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For the most part, we all do our best to stay safe. Even so, accidents can and do happen. While many accidents are unavoidable and nobody’s fault, others are due to negligence, either by another person, an employer, or a corporation.
If you’ve been injured in Alabama, you may be wondering whose fault it might be and whether you can receive compensation for your injuries, medical bills and expenses, or time away from work. Here’s what you need about personal injury claims in Alabama.
First and foremost, you should seek appropriate medical attention. Then, you can begin documenting the accident itself as well as any personal injuries, property damage, or additional harm caused.
For instance, if you’re involved in a car accident, you may want to take photos of the scene and your vehicle, obtain a copy of the police report, and note any medical diagnoses or treatment.
Depending on the type of accident, you may need to file a report or insurance claim soon after. For on-the-job injuries, workers’ compensation insurance mandates that you fill out certain paperwork before filing a claim. And you’ll need to contact your homeowner’s insurance company if your neighbor’s tree falls onto your house while you’re inside. Or, if you slip and fall on public property, you might need to file a notice of claim with the city, county, or state before filing a lawsuit.
The state and your employer then handle workers’ comp claims; your insurance company may pass claims on to an adjuster before payment; and the municipality should respond to notice, with compensation for your harm. All of this can happen without the need to file a personal injury lawsuit.
Liability may depend on where and how your injuries occurred. Property owners or managers can be liable for injuries that happen at a home or a commercial establishment. In order to find a property owner at fault, you will generally need to prove that an unsafe condition on the property caused your injury and that the owner should’ve known of the danger and could’ve done more to correct it.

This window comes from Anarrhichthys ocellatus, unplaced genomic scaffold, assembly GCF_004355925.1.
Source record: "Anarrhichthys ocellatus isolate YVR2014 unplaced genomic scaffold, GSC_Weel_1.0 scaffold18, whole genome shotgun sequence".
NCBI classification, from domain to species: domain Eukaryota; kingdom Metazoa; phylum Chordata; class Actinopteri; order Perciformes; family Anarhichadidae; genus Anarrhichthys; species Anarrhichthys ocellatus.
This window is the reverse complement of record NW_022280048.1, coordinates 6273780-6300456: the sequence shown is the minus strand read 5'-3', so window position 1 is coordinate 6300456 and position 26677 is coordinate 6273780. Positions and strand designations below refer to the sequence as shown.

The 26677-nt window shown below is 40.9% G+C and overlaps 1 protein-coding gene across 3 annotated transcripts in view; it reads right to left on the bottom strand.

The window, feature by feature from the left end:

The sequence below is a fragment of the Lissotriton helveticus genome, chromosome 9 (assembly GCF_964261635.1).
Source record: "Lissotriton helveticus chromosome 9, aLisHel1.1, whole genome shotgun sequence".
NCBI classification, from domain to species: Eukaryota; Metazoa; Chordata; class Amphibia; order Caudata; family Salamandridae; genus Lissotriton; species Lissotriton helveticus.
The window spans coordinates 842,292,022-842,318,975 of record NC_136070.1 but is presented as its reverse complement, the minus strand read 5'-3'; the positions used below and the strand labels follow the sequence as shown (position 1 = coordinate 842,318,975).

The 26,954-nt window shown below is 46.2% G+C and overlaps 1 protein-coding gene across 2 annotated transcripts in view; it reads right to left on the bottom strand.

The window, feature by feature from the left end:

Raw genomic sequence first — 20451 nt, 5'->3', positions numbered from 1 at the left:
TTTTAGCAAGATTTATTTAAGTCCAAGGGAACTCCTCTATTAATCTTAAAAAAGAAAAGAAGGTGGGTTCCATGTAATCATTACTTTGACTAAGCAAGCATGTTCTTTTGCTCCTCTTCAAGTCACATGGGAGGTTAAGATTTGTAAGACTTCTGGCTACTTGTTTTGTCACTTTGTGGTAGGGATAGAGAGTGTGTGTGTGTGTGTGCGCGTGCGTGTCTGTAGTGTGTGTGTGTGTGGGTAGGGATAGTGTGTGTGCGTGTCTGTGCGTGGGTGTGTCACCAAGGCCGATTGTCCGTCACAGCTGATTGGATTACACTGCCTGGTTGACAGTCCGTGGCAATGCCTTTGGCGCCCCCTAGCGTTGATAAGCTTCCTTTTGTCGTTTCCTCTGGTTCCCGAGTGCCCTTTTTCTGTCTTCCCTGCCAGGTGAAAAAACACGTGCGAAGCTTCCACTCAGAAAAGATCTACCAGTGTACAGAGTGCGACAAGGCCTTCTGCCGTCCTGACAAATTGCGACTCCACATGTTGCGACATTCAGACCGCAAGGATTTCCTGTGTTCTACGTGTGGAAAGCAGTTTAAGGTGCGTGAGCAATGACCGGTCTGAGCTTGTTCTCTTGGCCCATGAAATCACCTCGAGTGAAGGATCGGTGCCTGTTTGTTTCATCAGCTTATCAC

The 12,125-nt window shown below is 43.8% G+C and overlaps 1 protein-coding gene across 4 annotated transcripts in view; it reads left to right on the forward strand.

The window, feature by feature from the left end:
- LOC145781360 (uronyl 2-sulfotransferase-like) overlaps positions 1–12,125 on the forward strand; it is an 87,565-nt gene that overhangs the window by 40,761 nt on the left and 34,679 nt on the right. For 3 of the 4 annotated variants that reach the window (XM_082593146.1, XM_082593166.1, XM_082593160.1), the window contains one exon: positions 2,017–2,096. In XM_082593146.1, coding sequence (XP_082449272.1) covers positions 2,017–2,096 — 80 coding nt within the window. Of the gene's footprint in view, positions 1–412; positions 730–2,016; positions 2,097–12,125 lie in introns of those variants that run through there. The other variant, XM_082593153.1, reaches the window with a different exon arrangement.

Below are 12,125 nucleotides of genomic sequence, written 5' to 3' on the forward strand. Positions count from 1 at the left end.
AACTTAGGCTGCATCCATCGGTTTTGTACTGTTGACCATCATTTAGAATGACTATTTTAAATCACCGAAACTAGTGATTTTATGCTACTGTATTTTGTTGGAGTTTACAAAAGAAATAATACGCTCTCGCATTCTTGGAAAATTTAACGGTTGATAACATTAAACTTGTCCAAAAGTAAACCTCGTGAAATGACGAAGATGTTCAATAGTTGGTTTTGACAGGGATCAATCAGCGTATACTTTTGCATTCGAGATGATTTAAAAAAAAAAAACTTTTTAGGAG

While property owners may owe a lesser duty of care to trespassers, they may owe a greater duty to protect children who may wander onto their property. Keep in mind that there may be special filing rules about holding municipalities liable for injuries sustained on public property.
Drivers also have a duty to operate motor vehicles with reasonable care, and if they fail to do so they can be liable for damages caused by an accident. Additionally, companies can be strictly liable for injuries caused by products containing a design, manufacture, or warning defect, known as product liability.
While you would need to prove that another driver was negligent or reckless in causing an accident, you only need to prove that a product was defective, and the company either designed a defective product, manufactured it improperly, or failed to warn you about a known defect. In that case, the designer, manufacturer, or retail store (or all three) could be liable for your injuries.